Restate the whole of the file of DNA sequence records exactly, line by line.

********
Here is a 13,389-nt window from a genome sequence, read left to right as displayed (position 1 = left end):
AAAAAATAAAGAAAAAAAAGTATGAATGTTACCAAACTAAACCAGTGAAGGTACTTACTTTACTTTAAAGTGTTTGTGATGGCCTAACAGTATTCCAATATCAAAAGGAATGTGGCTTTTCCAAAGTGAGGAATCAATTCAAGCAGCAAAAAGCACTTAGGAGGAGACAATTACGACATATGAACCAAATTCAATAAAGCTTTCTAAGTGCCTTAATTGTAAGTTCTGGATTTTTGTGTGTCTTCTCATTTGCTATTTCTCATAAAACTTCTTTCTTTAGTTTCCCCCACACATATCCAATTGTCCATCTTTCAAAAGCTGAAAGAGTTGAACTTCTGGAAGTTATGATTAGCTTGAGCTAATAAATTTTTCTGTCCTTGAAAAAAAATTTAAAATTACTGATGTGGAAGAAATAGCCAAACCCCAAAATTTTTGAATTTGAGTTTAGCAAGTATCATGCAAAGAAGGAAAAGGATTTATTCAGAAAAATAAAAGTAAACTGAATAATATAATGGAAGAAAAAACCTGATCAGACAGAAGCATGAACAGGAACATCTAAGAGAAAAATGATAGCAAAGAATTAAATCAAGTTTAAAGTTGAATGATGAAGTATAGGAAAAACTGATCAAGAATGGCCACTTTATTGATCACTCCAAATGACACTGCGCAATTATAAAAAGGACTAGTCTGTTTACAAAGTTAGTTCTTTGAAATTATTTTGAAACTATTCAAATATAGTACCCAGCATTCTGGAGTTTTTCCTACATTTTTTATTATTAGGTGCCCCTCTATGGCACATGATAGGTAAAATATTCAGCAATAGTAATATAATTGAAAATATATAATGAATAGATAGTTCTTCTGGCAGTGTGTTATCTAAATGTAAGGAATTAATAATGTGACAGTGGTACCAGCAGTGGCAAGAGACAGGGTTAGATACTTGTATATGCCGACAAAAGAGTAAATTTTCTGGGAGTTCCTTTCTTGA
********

Here is a 13,389-nt window from a genome sequence, read left to right as displayed (position 1 = left end):
AAAAAATAAAGAAAAAAAAGTATGAATGTTACCAAACTAAACCAGTGAAGGTACTTACTTTACTTTAAAGTGTTTGTGATGGCCTAACAGTATTCCAATATCAAAAGGAATGTGGCTTTTCCAAAGTGAGGAATCAATTCAAGCAGCAAAAAGCACTTAGGAGGAGACAATTACGACATATGAACCAAATTCAATAAAGCTTTCTAAGTGCCTTAATTGTAAGTTCTGGATTTTTGTGTGTCTTCTCATTTGCTATTTCTCATAAAACTTCTTTCTTTAGTTTCCCCCACACATATCCAATTGTCCATCTTTCAAAAGCTGAAAGAGTTGAACTTCTGGAAGTTATGATTAGCTTGAGCTAATAAATTTTTCTGTCCTTGAAAAAAAATTTAAAATTACTGATGTGGAAGAAATAGCCAAACCCCAAAATTTTTGAATTTGAGTTTAGCAAGTATCATGCAAAGAAGGAAAAGGATTTATTCAGAAAAATAAAAGTAAACTGAATAATATAATGGAAGAAAAAACCTGATCAGACAGAAGCATGAACAGGAACATCTAAGAGAAAAATGATAGCAAAGAATTAAATCAAGTTTAAAGTTGAATGATGAAGTATAGGAAAAACTGATCAAGAATGGCCACTTTATTGATCACTCCAAATGACACTGCGCAATTATAAAAAGGACTAGTCTGTTTACAAAGTTAGTTCTTTGAAATTATTTTGAAACTATTCAAATATAGTACCCAGCATTCTGGAGTTTTTCCTACATTTTTTATTATTAGGTGCCCCTCTATGGCACATGATAGGTAAAATATTCAGCAATAGTAATATAATTGAAAATATATAATGAATAGATAGTTCTTCTGGCAGTGTGTTATCTAAATGTAAGGAATTAATAATGTGACAGTGGTACCAGCAGTGGCAAGAGACAGGGTTAGATACTTGTATATGCCGACAAAAGAGTAAATTTTCTGGGAGTTCCTTTCTTGA